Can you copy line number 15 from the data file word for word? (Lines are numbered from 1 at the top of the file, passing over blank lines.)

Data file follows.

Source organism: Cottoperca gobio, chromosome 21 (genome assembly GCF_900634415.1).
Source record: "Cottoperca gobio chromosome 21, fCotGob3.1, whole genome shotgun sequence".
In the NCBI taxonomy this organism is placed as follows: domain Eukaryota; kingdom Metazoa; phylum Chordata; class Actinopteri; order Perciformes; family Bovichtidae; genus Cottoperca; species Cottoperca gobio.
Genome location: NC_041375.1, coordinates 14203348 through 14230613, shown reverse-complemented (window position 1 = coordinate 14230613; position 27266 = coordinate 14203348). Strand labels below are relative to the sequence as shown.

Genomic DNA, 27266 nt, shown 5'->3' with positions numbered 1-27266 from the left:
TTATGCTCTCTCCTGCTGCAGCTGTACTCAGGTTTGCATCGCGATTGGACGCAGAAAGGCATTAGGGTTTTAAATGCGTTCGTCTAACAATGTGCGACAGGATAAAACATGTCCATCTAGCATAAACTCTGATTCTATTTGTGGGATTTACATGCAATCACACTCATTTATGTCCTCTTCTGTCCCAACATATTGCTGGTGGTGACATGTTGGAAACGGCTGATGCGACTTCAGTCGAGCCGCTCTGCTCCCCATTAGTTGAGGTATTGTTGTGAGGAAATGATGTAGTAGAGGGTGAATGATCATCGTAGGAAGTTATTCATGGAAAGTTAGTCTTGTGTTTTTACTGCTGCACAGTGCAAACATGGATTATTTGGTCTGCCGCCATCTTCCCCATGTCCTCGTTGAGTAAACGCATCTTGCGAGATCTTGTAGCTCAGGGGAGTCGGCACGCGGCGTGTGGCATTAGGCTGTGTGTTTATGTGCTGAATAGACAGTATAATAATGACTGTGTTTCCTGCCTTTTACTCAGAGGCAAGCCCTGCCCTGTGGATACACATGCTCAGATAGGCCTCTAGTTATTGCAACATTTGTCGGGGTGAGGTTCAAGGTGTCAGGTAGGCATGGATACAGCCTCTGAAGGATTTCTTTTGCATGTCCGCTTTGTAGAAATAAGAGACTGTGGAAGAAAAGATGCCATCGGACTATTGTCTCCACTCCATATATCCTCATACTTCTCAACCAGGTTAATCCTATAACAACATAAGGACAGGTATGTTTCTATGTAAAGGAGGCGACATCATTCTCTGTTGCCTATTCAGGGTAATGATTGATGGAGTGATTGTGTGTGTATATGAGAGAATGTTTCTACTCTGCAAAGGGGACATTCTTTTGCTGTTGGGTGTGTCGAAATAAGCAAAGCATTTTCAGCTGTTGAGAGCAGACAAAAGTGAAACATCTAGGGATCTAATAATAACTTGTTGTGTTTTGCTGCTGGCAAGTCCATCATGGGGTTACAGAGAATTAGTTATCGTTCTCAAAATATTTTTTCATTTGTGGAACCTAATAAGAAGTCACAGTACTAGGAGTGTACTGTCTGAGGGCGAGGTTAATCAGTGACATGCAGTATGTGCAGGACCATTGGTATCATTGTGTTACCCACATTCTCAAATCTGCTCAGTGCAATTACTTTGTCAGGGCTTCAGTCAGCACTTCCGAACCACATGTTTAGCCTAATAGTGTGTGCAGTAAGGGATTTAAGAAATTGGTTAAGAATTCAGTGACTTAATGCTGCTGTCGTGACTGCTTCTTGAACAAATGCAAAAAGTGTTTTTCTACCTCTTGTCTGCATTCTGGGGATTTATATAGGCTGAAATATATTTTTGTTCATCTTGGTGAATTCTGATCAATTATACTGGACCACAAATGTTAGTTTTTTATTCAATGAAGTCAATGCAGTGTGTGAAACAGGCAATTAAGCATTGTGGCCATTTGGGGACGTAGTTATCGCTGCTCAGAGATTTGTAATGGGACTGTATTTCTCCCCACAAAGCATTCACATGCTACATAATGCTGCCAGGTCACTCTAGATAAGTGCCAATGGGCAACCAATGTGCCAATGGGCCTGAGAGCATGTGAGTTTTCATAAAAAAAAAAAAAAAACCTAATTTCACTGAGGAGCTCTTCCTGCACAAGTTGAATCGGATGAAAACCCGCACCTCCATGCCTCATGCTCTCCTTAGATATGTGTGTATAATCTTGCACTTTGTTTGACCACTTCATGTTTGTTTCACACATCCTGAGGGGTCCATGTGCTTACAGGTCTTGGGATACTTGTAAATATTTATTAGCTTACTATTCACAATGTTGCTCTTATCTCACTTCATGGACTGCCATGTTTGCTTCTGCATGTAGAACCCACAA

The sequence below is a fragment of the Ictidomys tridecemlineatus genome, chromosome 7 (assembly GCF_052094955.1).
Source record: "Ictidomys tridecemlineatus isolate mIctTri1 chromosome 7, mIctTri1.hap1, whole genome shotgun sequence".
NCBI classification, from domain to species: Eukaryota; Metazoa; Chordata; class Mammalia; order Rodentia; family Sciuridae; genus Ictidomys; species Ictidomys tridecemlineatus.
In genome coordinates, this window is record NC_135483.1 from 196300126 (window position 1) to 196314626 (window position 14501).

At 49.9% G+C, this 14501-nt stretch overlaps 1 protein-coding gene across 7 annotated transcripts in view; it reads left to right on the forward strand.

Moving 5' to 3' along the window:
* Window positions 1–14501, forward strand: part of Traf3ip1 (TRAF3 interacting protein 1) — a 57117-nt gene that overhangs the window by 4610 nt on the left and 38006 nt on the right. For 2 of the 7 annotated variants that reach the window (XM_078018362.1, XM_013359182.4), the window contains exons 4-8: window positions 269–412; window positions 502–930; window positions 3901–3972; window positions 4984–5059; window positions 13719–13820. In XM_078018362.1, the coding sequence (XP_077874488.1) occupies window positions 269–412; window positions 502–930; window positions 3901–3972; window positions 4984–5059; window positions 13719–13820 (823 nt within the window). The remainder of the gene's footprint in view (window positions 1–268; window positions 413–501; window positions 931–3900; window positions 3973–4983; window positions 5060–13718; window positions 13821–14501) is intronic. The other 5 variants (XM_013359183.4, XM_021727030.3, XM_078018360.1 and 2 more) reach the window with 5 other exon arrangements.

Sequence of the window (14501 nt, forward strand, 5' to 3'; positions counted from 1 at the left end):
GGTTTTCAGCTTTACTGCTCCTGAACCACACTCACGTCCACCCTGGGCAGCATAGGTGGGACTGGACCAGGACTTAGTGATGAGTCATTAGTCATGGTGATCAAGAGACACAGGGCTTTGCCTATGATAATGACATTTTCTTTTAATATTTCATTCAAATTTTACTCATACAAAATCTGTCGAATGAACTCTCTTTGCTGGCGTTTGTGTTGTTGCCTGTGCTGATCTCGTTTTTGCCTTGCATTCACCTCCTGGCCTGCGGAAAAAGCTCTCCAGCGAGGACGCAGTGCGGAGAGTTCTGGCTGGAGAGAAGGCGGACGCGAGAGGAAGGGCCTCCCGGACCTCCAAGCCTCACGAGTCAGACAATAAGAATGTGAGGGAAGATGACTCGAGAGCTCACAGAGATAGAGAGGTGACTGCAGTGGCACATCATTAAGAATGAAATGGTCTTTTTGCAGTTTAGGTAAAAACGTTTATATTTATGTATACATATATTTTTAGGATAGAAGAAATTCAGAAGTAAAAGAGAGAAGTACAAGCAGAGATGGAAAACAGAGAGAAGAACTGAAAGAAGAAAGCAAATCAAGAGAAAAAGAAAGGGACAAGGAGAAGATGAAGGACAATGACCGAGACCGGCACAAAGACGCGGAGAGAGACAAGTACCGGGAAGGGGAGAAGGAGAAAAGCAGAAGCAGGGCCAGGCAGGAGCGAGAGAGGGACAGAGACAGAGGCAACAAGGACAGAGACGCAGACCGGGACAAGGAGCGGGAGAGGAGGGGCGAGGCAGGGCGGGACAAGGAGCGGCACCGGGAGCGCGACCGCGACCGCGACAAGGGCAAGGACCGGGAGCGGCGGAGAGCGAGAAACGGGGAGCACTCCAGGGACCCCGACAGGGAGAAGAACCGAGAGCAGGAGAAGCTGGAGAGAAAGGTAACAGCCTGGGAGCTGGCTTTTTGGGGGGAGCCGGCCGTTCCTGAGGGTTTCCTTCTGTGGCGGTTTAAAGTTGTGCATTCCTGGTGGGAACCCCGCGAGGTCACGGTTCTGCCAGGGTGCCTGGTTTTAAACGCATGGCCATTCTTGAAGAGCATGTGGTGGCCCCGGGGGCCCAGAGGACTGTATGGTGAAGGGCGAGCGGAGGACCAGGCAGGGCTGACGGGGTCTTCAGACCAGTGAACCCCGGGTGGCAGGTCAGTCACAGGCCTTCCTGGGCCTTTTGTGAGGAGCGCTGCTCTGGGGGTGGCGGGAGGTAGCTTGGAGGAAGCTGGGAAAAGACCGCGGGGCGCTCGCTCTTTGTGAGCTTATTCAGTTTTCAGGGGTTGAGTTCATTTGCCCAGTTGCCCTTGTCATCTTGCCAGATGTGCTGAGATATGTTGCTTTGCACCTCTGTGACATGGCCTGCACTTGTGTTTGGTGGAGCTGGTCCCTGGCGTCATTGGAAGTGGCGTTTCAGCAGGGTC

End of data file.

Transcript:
GGTTTTCAGCTTTACTGCTCCTGAACCACACTCACGTCCACCCTGGGCAGCATAGGTGGGACTGGACCAGGACTTAGTGATGAGTCATTAGTCATGGTGATCAAGAGACACAGGGCTTTGCCTATGATAATGACATTTTCTTTTAATATTTCATTCAAATTTTACTCATACAAAATCTGTCGAATGAACTCTCTTTGCTGGCGTTTGTGTTGTTGCCTGTGCTGATCTCGTTTTTGCCTTGCATTCACCTCCTGGCCTGCGGAAAAAGCTCTCCAGCGAGGACGCAGTGCGGAGAGTTCTGGCTGGAGAGAAGGCGGACGCGAGAGGAAGGGCCTCCCGGACCTCCAAGCCTCACGAGTCAGACAATAAGAATGTGAGGGAAGATGACTCGAGAGCTCACAGAGATAGAGAGGTGACTGCAGTGGCACATCATTAAGAATGAAATGGTCTTTTTGCAGTTTAGGTAAAAACGTTTATATTTATGTATACATATATTTTTAGGATAGAAGAAATTCAGAAGTAAAAGAGAGAAGTACAAGCAGAGATGGAAAACAGAGAGAAGAACTGAAAGAAGAAAGCAAATCAAGAGAAAAAGAAAGGGACAAGGAGAAGATGAAGGACAATGACCGAGACCGGCACAAAGACGCGGAGAGAGACAAGTACCGGGAAGGGGAGAAGGAGAAAAGCAGAAGCAGGGCCAGGCAGGAGCGAGAGAGGGACAGAGACAGAGGCAACAAGGACAGAGACGCAGACCGGGACAAGGAGCGGGAGAGGAGGGGCGAGGCAGGGCGGGACAAGGAGCGGCACCGGGAGCGCGACCGCGACCGCGACAAGGGCAAGGACCGGGAGCGGCGGAGAGCGAGAAACGGGGAGCACTCCAGGGACCCCGACAGGGAGAAGAACCGAGAGCAGGAGAAGCTGGAGAGAAAGGTAACAGCCTGGGAGCTGGCTTTTTGGGGGGAGCCGGCCGTTCCTGAGGGTTTCCTTCTGTGGCGGTTTAAAGTTGTGCATTCCTGGTGGGAACCCCGCGAGGTCACGGTTCTGCCAGGGTGCCTGGTTTTAAACGCATGGCCATTCTTGAAGAGCATGTGGTGGCCCCGGGGGCCCAGAGGACTGTATGGTGAAGGGCGAGCGGAGGACCAGGCAGGGCTGACGGGGTCTTCAGACCAGTGAACCCCGGGTGGCAGGTCAGTCACAGGCCTTCCTGGGCCTTTTGTGAGGAGCGCTGCTCTGGGGGTGGCGGGAGGTAGCTTGGAGGAAGCTGGGAAAAGACCGCGGGGCGCTCGCTCTTTGTGAGCTTATTCAGTTTTCAGGGGTTGAGTTCATTTGCCCAGTTGCCCTTGTCATCTTGCCAGATGTGCTGAGATATGTTGCTTTGCACCTCTGTGACATGGCCTGCACTTGTGTTTGGTGGAGCTGGTCCCTGGCGTCATTGGAAGTGGCGTTTCAGCAGGGTC